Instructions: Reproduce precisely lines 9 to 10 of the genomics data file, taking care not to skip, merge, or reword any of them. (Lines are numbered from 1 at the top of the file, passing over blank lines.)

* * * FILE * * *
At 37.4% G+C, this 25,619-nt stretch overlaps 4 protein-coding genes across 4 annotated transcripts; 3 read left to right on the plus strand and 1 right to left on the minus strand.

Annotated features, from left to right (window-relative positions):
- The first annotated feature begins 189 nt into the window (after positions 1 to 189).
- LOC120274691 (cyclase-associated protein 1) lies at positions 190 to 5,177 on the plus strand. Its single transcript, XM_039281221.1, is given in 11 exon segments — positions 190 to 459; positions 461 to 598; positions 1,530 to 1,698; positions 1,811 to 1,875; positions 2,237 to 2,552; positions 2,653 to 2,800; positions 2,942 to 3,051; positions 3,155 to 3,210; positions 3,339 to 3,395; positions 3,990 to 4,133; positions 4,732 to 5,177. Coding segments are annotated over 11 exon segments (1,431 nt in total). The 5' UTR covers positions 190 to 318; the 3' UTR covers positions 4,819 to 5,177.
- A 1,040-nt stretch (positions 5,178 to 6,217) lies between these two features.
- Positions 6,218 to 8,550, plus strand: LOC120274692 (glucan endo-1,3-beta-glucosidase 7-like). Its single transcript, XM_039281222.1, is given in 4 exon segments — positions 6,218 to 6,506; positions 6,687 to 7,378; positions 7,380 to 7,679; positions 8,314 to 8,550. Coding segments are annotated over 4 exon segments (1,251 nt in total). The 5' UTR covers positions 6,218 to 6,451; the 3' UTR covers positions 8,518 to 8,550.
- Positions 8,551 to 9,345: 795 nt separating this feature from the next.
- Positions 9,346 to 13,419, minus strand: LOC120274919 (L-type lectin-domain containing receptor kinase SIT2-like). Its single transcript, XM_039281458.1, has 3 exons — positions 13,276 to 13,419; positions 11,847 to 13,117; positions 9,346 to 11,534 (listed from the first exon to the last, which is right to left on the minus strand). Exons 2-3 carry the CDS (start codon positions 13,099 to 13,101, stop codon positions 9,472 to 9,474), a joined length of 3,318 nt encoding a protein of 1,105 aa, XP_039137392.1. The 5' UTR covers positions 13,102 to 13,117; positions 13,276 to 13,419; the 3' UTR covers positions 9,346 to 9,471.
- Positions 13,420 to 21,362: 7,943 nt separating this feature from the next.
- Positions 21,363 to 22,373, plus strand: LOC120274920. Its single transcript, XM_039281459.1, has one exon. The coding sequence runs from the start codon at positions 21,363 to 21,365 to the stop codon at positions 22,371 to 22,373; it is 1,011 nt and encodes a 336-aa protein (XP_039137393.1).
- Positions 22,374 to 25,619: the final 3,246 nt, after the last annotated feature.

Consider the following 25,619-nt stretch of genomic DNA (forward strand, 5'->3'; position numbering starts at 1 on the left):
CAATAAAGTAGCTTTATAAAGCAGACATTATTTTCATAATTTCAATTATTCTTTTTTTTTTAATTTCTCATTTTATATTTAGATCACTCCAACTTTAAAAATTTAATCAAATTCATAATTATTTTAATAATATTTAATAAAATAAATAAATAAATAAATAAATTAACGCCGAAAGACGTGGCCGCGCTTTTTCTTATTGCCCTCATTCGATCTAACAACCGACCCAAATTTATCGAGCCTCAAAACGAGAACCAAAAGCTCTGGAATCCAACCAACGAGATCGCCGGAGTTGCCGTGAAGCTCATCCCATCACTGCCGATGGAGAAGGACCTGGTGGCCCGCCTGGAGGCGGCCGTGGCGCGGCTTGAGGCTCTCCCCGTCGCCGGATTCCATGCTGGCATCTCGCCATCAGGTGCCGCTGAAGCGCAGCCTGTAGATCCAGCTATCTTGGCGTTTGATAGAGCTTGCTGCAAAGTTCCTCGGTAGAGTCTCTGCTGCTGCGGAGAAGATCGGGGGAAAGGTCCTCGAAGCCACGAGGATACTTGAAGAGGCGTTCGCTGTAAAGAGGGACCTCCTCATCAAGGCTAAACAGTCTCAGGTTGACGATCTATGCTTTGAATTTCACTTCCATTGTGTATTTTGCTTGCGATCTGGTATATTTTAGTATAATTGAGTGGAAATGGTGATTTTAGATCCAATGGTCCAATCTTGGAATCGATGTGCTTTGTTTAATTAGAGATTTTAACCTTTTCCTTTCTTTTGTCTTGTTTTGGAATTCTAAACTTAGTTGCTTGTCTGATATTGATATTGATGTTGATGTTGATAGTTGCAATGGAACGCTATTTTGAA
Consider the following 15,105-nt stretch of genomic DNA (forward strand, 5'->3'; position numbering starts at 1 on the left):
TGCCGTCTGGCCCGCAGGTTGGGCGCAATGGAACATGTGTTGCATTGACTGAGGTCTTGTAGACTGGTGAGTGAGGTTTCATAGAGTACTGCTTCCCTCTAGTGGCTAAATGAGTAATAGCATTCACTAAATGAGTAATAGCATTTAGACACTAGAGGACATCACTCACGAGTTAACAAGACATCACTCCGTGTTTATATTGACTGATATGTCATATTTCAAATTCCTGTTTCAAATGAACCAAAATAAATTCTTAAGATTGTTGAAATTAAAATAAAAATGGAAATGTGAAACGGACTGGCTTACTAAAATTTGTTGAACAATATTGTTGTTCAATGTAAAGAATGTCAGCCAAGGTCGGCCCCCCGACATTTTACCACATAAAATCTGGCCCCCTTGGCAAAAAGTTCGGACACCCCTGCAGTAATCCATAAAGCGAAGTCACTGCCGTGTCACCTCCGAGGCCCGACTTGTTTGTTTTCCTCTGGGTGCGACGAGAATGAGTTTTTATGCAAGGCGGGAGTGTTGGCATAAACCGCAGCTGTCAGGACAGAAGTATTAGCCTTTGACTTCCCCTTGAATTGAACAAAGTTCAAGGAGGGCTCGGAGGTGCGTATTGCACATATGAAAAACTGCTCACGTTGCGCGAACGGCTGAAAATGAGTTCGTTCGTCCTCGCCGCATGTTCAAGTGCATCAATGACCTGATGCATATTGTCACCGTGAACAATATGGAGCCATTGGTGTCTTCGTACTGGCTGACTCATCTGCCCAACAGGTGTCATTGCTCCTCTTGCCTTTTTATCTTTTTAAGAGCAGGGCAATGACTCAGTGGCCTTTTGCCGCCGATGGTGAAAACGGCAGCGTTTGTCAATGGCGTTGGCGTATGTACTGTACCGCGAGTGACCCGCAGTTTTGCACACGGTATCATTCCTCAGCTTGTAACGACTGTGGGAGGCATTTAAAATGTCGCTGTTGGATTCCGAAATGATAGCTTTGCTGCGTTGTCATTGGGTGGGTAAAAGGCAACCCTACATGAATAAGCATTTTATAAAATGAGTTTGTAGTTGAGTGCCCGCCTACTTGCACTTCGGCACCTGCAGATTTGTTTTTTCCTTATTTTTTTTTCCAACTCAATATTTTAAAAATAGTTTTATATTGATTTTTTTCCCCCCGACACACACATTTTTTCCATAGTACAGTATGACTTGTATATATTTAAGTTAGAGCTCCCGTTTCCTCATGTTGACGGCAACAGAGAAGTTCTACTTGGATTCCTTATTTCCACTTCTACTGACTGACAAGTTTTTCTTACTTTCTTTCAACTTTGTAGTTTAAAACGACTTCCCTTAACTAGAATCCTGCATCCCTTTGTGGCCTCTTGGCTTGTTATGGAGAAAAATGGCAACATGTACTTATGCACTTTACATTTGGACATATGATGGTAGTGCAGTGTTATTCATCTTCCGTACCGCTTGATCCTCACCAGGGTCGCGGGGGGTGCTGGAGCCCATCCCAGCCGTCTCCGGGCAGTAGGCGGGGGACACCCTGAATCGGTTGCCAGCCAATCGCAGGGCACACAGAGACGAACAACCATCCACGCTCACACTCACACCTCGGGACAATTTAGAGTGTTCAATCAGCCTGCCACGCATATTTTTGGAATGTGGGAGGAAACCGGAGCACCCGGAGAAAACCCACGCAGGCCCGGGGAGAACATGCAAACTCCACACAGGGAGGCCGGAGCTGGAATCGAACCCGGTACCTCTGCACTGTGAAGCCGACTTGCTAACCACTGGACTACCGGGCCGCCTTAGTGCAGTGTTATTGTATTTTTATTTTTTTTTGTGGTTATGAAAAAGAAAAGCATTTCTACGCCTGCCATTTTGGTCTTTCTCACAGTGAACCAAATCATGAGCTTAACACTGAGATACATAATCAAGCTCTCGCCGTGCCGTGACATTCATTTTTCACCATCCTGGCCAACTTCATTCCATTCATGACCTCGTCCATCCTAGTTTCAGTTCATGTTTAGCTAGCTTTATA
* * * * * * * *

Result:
- Positions 13,420 to 21,362: 7,943 nt separating this feature from the next.
- Positions 21,363 to 22,373, plus strand: LOC120274920. Its single transcript, XM_039281459.1, has one exon. The coding sequence runs from the start codon at positions 21,363 to 21,365 to the stop codon at positions 22,371 to 22,373; it is 1,011 nt and encodes a 336-aa protein (XP_039137393.1).